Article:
So the peaceful stillness that settled over the Dareda Kati Village Council meeting this afternoon, as the shock-waves subsided, came as a relief to everyone there—especially Marianne and me, who felt no relief during the first hour as excitement caused the translators to lapse into full-on Swahili, leaving us guessing at the direction of the argument. We had a nervous moment when Kahembe announced in English, and less than half in jest, that the villagers ought to appreciate the privilege of working with him because only his project management could guarantee that every Karimu dollar would be well-spent; apparently, he was the only honest man in a country whose citizens are known to be corrupt.
Even though this may have been too much, the Council members had no more warrant than Marianne and I do for challenging Kahembe’s honesty, or his efficiency. I believe the fix was in, and that they had made up their minds in advance to accept every piece of extra baggage that Kahembe brought along with his honesty and his proven ability to make sure that jobs get done. In the end, he and Barnaba shook hands, pledging to put aside their differences for the sake of the community.
We hope that Barnaba and Kahembe were not concealing daggers in their other hands. A genuine peace would mean that next year, as long as Karimu can raise the funds, Dareda Primary School will get its teachers’ house. Tomorrow, Marianne and I will meet with Kahembe’s preferred water engineer from Babati, Moses Masawe. Masawe has a reasonably affordable plan to end the drought at Bacho Primary School, three years after we first met with the teachers on its parched grounds.
After the Village Council meeting had ended, we sat with Kahembe in a café while he enjoyed a late lunch of boiled beef along with the food that has been his favorite since childhood, boiled bananas. Because the jungles not far from his boyhood home form the heartland of the great apes, I suppose bananas would have been inevitable. He assured us that beef and bananas are the dish for which this particular café is known. But I’m not sure that I know how to describe the color of the gravy produced by boiling beef and bananas together. Marianne and I contented ourselves with sodas.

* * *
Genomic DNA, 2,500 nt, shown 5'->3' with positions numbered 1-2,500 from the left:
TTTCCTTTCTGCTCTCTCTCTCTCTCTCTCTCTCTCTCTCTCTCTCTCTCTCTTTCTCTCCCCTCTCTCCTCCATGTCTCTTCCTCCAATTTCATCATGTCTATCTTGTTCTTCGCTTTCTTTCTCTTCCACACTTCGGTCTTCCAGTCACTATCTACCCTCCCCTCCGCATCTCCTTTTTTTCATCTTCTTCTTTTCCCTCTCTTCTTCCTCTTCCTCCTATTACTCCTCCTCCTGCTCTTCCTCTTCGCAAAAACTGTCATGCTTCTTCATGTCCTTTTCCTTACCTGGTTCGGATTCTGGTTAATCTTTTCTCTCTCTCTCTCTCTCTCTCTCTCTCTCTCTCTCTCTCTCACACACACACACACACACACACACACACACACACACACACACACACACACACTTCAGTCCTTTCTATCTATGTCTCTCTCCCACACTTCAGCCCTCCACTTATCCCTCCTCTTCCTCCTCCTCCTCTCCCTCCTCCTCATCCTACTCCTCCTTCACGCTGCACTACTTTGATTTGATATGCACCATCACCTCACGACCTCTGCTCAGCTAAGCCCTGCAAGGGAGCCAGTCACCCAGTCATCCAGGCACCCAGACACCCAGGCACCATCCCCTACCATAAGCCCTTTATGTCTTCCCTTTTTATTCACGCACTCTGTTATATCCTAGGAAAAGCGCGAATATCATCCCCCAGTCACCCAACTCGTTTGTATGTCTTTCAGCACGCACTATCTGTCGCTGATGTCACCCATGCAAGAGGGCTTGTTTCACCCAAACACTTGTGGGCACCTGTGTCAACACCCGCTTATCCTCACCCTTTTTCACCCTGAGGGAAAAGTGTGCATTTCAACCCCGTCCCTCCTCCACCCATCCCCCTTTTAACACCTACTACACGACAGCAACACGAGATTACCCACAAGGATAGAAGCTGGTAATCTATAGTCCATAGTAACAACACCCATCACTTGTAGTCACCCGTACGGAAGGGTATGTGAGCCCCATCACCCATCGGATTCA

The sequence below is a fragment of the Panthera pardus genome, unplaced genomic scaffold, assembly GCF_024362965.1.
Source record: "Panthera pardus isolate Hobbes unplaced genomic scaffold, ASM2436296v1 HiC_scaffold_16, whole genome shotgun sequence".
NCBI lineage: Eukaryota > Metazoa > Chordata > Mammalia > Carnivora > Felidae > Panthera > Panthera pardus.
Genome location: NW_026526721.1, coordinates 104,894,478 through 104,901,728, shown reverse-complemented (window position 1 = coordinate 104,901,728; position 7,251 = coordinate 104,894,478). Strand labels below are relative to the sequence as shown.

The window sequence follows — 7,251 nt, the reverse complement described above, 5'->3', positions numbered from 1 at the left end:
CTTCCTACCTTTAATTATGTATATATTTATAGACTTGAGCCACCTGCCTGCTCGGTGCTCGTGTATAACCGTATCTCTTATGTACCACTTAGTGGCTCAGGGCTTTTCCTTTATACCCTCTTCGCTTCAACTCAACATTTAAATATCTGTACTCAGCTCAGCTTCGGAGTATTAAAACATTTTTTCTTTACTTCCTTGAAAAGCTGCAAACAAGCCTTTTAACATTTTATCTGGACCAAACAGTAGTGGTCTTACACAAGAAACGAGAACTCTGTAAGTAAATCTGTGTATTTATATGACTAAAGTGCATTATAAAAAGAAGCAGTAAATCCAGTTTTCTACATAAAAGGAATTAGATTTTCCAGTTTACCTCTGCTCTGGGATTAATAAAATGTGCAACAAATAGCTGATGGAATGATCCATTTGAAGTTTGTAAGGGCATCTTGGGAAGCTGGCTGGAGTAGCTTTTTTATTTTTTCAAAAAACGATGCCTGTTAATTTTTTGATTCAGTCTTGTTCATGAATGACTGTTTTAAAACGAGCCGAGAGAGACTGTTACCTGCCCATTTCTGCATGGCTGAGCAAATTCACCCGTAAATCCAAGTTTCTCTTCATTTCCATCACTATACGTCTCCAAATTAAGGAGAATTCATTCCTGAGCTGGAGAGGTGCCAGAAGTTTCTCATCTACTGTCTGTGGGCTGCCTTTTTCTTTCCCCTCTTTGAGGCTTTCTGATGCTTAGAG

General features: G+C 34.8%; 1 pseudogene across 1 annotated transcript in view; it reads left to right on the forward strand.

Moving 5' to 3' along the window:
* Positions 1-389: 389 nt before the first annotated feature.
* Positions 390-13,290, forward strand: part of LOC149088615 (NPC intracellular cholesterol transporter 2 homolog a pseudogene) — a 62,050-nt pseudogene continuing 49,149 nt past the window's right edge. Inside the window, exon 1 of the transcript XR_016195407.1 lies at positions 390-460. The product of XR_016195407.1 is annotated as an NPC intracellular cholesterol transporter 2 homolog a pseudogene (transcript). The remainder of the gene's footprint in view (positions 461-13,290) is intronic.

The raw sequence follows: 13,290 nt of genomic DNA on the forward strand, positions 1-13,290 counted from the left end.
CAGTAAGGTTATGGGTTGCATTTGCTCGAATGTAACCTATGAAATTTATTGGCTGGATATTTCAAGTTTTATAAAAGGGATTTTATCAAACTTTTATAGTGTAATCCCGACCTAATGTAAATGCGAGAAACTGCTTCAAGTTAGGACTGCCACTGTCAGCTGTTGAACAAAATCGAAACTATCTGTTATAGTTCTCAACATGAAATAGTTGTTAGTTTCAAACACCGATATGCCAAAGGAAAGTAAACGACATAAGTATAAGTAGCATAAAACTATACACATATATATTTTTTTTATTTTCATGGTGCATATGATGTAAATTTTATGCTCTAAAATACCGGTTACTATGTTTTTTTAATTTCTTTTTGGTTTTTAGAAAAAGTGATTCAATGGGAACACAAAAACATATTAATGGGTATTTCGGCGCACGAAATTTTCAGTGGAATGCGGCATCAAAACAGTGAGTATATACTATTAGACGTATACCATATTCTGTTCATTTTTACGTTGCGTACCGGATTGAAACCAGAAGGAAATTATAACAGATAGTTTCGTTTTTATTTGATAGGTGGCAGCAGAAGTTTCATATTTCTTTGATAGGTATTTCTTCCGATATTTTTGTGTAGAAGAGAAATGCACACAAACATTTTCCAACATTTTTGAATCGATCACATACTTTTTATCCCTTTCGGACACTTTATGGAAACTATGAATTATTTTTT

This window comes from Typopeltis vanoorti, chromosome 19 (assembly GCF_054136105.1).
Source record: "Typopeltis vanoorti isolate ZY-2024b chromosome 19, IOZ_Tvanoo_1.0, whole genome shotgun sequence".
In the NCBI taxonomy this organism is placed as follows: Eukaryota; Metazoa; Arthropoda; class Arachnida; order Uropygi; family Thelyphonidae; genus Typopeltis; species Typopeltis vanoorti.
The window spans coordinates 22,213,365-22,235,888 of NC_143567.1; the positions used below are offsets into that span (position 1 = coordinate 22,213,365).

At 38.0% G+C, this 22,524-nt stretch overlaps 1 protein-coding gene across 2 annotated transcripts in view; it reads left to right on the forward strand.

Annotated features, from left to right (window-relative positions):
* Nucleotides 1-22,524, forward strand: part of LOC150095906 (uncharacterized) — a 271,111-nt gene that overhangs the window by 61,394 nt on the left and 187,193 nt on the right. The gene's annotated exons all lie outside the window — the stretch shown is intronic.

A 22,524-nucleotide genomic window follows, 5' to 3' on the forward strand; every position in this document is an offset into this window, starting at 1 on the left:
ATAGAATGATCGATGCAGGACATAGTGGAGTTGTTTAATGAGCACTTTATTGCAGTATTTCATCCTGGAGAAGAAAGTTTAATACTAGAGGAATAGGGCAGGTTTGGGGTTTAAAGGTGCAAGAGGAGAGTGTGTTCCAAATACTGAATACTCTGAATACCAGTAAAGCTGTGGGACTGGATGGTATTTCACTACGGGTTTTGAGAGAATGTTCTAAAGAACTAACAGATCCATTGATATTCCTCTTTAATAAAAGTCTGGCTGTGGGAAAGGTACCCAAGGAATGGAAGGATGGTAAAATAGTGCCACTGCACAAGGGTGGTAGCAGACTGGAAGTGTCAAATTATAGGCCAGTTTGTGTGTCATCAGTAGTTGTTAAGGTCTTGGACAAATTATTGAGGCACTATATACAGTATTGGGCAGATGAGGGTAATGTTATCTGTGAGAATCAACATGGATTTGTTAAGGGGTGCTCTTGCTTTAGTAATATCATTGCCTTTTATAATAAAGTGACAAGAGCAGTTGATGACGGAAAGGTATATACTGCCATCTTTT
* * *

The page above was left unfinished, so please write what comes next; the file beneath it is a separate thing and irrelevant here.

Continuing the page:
Kahembe must contend not only with his seventy-two years of age, but with diabetes. His hair is now completely white, as I think it was not even as recently as last year. Yet in the past twelve months our Karimu Board Member, Dr. Susan Hughmanick, has helped him to improve his health dramatically by advising him to change his high-starch diet. Still, this seemed to be a kind of celebration, and I let the bananas pass.
A portable TV had been set up on the bar so that the customers could watch the World Cup knockout match between Greece and Costa Rica. I kept one eye on the game, not missing Greece’s late equalizing goal, as I explained to Kahembe that we hoped Masawe would agree to use volunteer labor by the Bacho Primary School parents as a way to drop his labor charges by at least a thousand dollars.
Barnaba claims to have persuaded the men in his part of the village to work without pay on his own small water project, making it very inexpensive. The materials might run about a thousand dollars, which Karimu could easily spare if Masawe were to accept our cost-reducing proposal.
Despite the handshake in the Council meeting, Marianne and I had worried that Kahembe would be cool to the idea of helping Barnaba, since Joas is not known as a man who recovers swiftly from an offense. We were comforted by his nod and his seemingly casual change of subject, as he talked around the toothpick that he was using to excavate some of the stringy beef from around his molars.
Any well-off Tanzanian consumes a lot of stringy beef and will therefore develop a high level of skill at talking around a toothpick. Some people say that Kahembe is rich, so we had no trouble in following his account of how much we would enjoy visiting his ancestral homeland, near the border with Uganda.
If there was time, we could even make a foray across the border to the birthplace of his fourteenth great-grandfather. The flight from Kilimanjaro to Mwanza would be cheap, and the overnight ferry ride across Lake Victoria would take our breath away.
“Would we see the chimpanzees?” Marianne asked.